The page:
Training methods are learned at the hands of a qualified Sensei, whose attitude, encouragement, and teaching methods help the student to identify the skills, abilities, and values needed to learn.  Motivation is the heart of learning and is dependent upon the purpose for learning.  The nature and extent of the desire to learn will influence the degree of motivation.  The degree of student motivation will determine the extent of personal involvement and help to create the persistence to overcome difficulties and frustrations. 

Motivation and learning are experienced intrinsically and extrinsically.  Extrinsic motivation comes from outside the individual.  The incentive may be to gain prestige, approval, or promotions.  Intrinsic motivation is derived inside the individual due to the enjoyment of the art for its own sake. The individual derives enjoyment, relaxation, physical benefits, challenges, and an expression of “Self” from the study of the art.  Intrinsic motivation does not depend upon what rank a person is but upon the values and abilities that the individual achieves.

To learn, a person must be patient.  To learn, a person must know that there is something to be learned; knowledge to be gained.  The person must add enthusiasm and the will to learn.  Karate is a progressive art.  One starts training with the basics and then proceeds through kata.  The ultimate goal is for the student to gain an understanding of how one’s body, mind, and spirit may be strengthened.  To this end, direction and guidance are added by the Sensei, while motivation and dedication are added by the student.  With continuing effort and desire, the student will be guided to understand what is required to become a “true” Karate student, who is a credit to the art.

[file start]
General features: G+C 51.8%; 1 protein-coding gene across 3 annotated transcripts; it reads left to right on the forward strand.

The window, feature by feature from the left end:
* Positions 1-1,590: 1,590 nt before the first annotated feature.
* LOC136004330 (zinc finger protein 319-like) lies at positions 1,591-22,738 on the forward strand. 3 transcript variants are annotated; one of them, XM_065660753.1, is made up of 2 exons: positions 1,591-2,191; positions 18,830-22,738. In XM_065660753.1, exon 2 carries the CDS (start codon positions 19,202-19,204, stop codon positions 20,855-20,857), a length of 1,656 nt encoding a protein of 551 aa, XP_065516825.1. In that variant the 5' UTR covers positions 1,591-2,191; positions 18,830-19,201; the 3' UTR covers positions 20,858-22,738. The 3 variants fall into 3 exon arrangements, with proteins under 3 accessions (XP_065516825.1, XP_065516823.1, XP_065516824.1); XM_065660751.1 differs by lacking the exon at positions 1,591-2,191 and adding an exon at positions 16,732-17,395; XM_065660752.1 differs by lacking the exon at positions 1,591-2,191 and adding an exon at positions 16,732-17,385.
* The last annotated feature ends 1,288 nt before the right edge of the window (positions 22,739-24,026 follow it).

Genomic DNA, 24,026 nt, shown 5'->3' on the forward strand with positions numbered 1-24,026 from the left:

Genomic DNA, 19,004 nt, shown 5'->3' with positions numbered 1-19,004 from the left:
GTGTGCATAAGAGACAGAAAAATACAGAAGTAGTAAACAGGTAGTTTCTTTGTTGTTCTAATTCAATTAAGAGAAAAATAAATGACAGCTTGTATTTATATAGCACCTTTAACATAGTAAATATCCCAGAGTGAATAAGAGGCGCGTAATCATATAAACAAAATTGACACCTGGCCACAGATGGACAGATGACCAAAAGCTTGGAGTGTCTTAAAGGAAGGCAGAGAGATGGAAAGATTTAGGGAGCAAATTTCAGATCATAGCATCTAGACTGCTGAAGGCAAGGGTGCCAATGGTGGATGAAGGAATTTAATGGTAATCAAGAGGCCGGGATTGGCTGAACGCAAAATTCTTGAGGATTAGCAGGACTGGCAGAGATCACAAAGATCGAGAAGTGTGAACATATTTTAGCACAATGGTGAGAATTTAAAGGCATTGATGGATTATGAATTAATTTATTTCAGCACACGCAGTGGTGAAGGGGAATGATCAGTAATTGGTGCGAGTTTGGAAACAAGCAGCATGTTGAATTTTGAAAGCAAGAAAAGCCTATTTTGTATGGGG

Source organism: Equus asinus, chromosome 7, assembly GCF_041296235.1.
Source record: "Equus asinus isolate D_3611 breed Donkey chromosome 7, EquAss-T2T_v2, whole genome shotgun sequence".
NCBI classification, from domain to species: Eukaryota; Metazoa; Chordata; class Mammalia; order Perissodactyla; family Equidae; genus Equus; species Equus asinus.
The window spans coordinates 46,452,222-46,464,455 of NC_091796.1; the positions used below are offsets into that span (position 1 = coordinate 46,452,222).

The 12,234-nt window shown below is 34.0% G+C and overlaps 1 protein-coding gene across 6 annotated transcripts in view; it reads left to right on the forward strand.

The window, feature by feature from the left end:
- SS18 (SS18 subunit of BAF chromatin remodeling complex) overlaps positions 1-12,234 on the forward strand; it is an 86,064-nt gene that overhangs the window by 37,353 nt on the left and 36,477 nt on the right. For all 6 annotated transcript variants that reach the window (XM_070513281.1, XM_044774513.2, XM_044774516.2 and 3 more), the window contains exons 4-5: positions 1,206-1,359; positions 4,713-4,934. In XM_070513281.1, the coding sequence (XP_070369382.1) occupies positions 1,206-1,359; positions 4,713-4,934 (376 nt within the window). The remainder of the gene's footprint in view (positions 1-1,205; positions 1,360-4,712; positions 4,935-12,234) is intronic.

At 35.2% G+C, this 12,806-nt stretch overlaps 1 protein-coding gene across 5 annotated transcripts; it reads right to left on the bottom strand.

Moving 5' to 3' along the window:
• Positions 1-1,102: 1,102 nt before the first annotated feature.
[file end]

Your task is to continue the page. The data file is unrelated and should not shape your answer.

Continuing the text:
I would like to add here that just as successful training requires intrinsic and extrinsic motivation, one's training should never be limited to what happens inside the dojo.  External learning must also take place, including solo practice (this is where kata are particularly useful) and non-physical study, i.e., reading and watching videos.  If you are a reader of this blog, you probably realize this already.  To be successful in your Karate training, regular dojo attendance must take place.   For a deeper, more meaningful, and more internalized experience DO NOT LIMIT YOURSELF to the two or three hours you may spend at the dojo each week.

Thursday, January 9, 2020

Karate can kill

This is something interesting that makes the point of "original intent" in karate:  It was meant to be a deadly and violent form of unarmed self-defense against an untrained and villainous opponent or opponents, not a sport or a form of physical fitness.

Wednesday, December 11, 2019

More Knife Hand

This is not the Chito Ryu version, but certain elements are the same.  Again, from Iain Abernethy:

Tuesday, December 10, 2019

Hen Shu Ho

These are a little fast for easy viewing, but here are Chito Ryu Hen Shu Ho 1-10:

Here are all of the Hen Shu Ho. It is interesting to note that virtually all techniques demonstrated here end with a takedown.